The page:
Sisters and surrounding area
Organized by the East Cascades Audubon Society, the Dean Hale Woodpecker Festival brings together birdwatching enthusiasts from all walks of life to celebrate the woodpecker-rich woodlands of the Deschutes National Forest near Sisters. This region is home to eleven of the state’s twelve species of woodpecker, making it one of the best woodpecker-watching areas in the United States. The forested east slope of the Cascades near Sisters has suffered many wildfires over the years, and while the burnt timber and scared landscape left by these conflagrations may seem unsightly, they are a major reason for the preponderance of woodpeckers in the area because dead, burnt snags provide excellent feeding and nesting sites for woodpeckers.
Dean Hale Woodpecker Festival – USA Festivals Photo Gallery
Common species include red-naped, red-breasted, and Williamson’s sapsuckers; white-headed woodpeckers; hairy and downy woodpeckers; and northern flickers.
Less common but almost always seen by festival field-trip participants are pileated, black-backed, three-toed, and Lewis’s woodpeckers. Named after Dean Hale who was tragically killed in a car wreck in 2012, the festival is part of Hale’s legacy as a birder par excellence and consummate conservationist and teacher. The festival organizers—all volunteers—are dedicated to sharing their enthusiasm in helping attendees have a great time while seeing many different birds, including, of course, the woodpeckers.
Although headquartered in Sisters, the family-friendly woodpecker festival sends birding field trips out to locations both near and far (and in the process typically racks up a total of some 200 species of birds seen). Distant locations include Summer Lake and the Ochoco Mountains; but most field trips head for known birding hotspots in the forests near Sisters. Participants pay a fee for each field trip, with proceeds benefiting the many great conservation and education projects of the East Cascades Audubon Society. Most field trips require some hiking (up to a mile), sometimes over somewhat rough terrain, but the festival also offers vehicle-based field trips for people with limited mobility. Popular special trips include bluebird banding and the evening “Owl Prowl” to listen for and hopefully see not only owls but common poorwills. The festival also features a Saturday-evening social held in Sisters (see website for location and time). Registration for the festival opens April 1, and it’s wise to register and select field trips right away as group sizes are limited.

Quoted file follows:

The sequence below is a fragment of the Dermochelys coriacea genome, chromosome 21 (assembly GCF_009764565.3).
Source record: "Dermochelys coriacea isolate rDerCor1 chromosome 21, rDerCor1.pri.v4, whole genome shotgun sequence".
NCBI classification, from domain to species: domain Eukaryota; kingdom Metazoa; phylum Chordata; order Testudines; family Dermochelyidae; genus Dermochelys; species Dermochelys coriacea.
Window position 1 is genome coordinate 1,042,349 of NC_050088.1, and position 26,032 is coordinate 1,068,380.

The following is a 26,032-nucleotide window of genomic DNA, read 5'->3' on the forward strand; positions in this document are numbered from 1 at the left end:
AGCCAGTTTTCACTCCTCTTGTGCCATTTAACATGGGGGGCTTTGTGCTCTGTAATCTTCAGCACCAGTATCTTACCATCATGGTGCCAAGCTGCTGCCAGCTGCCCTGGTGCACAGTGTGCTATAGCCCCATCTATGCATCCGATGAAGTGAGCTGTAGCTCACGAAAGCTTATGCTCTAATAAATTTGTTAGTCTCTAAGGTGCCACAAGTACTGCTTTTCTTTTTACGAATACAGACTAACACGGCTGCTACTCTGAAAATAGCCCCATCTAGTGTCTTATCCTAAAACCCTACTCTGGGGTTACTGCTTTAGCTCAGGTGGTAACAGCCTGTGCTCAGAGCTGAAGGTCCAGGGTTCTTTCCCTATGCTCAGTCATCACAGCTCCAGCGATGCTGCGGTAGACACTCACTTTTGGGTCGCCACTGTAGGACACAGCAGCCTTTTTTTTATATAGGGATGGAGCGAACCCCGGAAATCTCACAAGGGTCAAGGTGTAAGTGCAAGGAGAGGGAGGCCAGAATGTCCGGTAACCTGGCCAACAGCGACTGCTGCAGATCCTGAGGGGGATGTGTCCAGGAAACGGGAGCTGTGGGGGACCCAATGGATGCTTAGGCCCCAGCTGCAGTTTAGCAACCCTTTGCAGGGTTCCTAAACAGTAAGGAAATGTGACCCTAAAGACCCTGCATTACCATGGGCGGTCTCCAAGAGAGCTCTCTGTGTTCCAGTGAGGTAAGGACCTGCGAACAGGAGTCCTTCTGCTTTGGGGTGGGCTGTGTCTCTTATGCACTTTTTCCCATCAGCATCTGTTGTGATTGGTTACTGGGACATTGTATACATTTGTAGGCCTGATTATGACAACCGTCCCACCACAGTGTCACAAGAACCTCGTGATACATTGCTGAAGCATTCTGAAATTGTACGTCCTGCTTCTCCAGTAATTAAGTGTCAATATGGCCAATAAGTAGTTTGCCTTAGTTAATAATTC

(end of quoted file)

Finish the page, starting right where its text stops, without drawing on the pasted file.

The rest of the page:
Sisters offers several lodging options (see www.sisterscountry.com), but rooms tend to sell out every weekend during the summer, so make reservation ahead of time. If you prefer camping, Sisters Creekside Campground is conveniently located on the east end of town, and several US Forest Service campground in the area offer not only secluded camping but immediate and outstanding access to prime woodpecker habitat. These include Cold Springs Campground, Indian Ford Campground, and Jack Creek Campground. For details, consult the Sisters Ranger District of Deschutes National Forest, (541) 549-7700 (offices at the west end of Sisters).